Finally, after seven years, Mercedes-Benz has finally gotten around to replacing the GLE-Class — known as the M-Class until 2015. Granted, age did little to hinder the GLE’s success: 7,480 copies were sold in 2018, an all-time high. Predictably, GLE sales are falling in this transition period — volume is down by 368 units to 701 so far this year, but don’t expect the GLE to remain weak for long.

Mercedes-Benz C-Class: Down 38 per cent

A year ago, prior to this 38-per cent drop that saw this Mercedes-Benz fall by 602 units to 995 total January and February sales, the C was Canada’s top-selling premium car. It still is; faint praise in a premium car market that’s cratering as customers turn to luxury SUVs. A trio of premium  utility vehicles, including the C-Class’ closely-related GLC sibling, now outsell Canada’s favourite luxury car.

Hyundai Accent: Down 38 per cent

Sales of the Accent have fallen by 400 units to 649 so far this year, and it has lost its long-held position — at least, temporarily — as Canada’s top-selling subcompact. The fifth-generation Accent is now in its second model year, and it’s objectively better than all prior Accents in virtually every way. But Canadian sales of subcompact cars are withering away to nothing. You don’t have to go back far — only half a decade — to see Hyundai selling 1,979 Accents in Canada over the first two months of the year.

Volkswagen Golf: Down 38 per cent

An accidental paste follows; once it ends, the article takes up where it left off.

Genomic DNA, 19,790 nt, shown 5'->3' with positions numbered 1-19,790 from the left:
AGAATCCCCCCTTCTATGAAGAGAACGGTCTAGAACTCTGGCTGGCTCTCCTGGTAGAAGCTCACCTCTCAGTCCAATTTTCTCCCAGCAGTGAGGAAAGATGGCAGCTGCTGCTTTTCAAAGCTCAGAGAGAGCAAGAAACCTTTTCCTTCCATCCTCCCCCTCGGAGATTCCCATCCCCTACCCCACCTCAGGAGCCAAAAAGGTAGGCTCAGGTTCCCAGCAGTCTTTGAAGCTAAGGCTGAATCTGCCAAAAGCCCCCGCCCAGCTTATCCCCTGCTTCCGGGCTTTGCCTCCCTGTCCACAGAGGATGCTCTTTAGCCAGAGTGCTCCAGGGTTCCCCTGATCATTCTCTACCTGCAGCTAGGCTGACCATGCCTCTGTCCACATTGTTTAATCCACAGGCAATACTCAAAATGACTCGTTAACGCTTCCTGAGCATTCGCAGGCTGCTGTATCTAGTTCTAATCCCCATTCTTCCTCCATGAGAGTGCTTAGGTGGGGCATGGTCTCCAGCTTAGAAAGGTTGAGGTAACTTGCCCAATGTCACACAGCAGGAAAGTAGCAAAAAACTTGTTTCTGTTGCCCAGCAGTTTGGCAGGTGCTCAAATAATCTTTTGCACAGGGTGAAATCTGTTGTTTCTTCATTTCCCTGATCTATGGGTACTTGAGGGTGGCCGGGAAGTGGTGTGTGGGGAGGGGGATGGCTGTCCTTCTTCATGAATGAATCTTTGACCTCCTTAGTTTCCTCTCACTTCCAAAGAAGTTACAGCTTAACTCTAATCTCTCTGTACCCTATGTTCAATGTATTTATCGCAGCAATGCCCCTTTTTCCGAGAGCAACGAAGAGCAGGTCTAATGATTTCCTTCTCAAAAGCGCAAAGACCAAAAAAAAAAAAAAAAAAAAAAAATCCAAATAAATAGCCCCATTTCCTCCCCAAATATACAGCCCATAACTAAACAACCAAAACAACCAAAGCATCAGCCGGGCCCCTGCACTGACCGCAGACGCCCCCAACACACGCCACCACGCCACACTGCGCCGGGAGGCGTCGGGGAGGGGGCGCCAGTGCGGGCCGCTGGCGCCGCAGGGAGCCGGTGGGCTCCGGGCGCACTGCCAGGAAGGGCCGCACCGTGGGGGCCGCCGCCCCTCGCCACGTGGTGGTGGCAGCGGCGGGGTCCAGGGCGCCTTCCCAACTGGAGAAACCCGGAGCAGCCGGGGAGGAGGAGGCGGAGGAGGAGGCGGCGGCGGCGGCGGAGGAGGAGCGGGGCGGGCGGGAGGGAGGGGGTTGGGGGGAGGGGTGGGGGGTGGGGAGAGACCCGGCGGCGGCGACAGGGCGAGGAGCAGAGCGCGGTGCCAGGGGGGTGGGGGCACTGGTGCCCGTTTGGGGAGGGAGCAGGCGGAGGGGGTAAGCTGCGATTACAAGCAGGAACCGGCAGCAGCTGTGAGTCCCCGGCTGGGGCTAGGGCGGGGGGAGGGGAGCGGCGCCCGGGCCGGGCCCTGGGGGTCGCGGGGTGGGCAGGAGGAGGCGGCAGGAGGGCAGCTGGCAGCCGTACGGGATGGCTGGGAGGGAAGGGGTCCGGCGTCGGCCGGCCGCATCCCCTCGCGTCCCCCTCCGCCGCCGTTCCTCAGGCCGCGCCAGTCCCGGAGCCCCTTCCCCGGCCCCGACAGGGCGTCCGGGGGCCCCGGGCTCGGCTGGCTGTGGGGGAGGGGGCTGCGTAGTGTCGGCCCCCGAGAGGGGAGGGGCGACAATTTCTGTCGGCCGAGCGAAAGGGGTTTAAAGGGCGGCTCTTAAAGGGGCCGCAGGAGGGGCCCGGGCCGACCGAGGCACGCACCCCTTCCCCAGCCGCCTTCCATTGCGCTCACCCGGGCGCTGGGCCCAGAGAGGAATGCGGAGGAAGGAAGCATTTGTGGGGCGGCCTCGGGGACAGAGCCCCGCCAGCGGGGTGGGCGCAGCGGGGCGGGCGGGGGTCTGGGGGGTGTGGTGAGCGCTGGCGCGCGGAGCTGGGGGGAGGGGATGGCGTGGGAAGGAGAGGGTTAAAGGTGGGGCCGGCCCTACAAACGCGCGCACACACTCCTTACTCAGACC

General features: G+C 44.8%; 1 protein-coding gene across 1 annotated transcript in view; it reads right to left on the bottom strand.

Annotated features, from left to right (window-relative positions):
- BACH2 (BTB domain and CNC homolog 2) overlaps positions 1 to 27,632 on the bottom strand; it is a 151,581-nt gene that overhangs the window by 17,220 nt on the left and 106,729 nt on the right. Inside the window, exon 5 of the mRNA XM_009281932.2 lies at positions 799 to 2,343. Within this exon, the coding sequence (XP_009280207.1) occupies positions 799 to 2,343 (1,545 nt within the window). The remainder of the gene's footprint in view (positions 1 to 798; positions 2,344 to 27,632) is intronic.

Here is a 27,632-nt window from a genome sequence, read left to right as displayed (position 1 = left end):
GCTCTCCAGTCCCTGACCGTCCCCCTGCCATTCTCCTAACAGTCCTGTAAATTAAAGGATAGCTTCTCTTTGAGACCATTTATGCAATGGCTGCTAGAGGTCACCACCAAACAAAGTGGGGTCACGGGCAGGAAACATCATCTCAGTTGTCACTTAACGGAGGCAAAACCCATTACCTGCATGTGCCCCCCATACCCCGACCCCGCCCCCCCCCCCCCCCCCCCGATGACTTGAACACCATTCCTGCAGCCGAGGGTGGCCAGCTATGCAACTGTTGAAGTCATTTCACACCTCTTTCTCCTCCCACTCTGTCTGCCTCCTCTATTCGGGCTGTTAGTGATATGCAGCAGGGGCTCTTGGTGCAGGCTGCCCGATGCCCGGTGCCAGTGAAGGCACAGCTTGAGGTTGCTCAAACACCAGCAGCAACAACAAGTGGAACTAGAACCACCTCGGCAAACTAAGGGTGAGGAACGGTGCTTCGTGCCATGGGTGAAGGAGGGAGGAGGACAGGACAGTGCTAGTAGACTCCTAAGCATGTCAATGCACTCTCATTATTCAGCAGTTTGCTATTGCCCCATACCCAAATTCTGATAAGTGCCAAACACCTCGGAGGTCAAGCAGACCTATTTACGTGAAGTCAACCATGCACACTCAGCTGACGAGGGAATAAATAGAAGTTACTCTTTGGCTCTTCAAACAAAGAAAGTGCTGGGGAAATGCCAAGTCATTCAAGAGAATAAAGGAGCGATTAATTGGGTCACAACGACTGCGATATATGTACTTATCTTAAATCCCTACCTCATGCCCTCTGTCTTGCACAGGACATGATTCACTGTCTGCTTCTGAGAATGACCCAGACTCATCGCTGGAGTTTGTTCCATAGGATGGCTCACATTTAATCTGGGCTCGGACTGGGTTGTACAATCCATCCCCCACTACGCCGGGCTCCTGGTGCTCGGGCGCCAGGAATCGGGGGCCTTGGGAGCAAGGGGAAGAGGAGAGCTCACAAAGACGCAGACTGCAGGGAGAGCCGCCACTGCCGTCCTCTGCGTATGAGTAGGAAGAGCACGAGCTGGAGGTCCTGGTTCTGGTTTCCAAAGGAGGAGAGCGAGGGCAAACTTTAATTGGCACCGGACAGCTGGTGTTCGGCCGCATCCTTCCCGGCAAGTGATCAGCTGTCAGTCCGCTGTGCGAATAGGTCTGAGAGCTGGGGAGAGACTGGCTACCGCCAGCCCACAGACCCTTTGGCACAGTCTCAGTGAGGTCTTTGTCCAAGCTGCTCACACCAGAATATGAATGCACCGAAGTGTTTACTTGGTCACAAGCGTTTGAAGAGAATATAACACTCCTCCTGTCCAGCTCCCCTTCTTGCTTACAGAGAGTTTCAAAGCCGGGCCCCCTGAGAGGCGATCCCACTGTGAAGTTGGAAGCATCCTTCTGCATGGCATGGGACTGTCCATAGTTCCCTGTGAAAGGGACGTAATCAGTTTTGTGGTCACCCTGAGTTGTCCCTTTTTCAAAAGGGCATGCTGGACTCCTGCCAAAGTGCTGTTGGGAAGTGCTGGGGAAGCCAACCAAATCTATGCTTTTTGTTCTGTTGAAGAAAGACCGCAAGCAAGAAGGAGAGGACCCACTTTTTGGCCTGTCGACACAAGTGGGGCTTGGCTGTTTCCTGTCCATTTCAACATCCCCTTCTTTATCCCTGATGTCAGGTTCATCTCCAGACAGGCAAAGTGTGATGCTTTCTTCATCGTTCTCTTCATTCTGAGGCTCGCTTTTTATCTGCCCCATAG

With an expansive lineup featuring high levels of efficiency, hot hatches, and different wagon variants, the Volkswagen Golf deserves to be more desirable than ever, yet sales are tumbling. Volume is down by 1,290 units to 2,111 sales so far this year. That means the Golf, which was Volkswagen’s best-selling model just one year ago when it generated 40 per cent of the brand’s sales, now produces only a quarter of Volkswagen Canada’s volume. The Tiguan is tops now.

Honda Odyssey: Down 39 per cent

The market is not kind to most minivans these days, as evidenced by two people carriers earning prominent positions on this ignominious list. The Honda Odyssey was launched as an all-new van for 2018 and sales last year shot past the 11,000 mark for a fifth consecutive, year despite the anti-minivan sentiment. But the Odyssey’s momentum is now swinging in another direction: Sales are down by 690 units to 1,092 so far this year.

Jeep Wrangler: Down 42 per cent

The Jeep Wrangler is popular. Wildly popular. It’s just not quite as frequent an acquisition in the early part of 2019 as it was a year ago. Wrangler sales, bolstered by clear-outs of old models and the anxiously awaited arrival of a new model, shot out of the gate in early 2018 with unsustainable speed. The volume generated by the Wrangler now is more realistic: 3,863 units through the end of February, down by 2,790 compared with early 2018.

Chrysler Pacifica: Down 55 per cent

Canada’s minivan segment is hurting. Sales are down 19 per cent to start 2019, a sharp decrease following a 2018 calendar year in which sales likewise slid 19 per cent. Minivans now account for only four per cent of all Canadian auto sales. Sharpest among the decreases reported is the Chrysler Pacifica’s 55-per-cent, 614-unit decline to 512 sales. In a segment with five remaining nameplates, the Pacifica ranks fifth in Canadian sales.

Source: Driving

March 14, 2019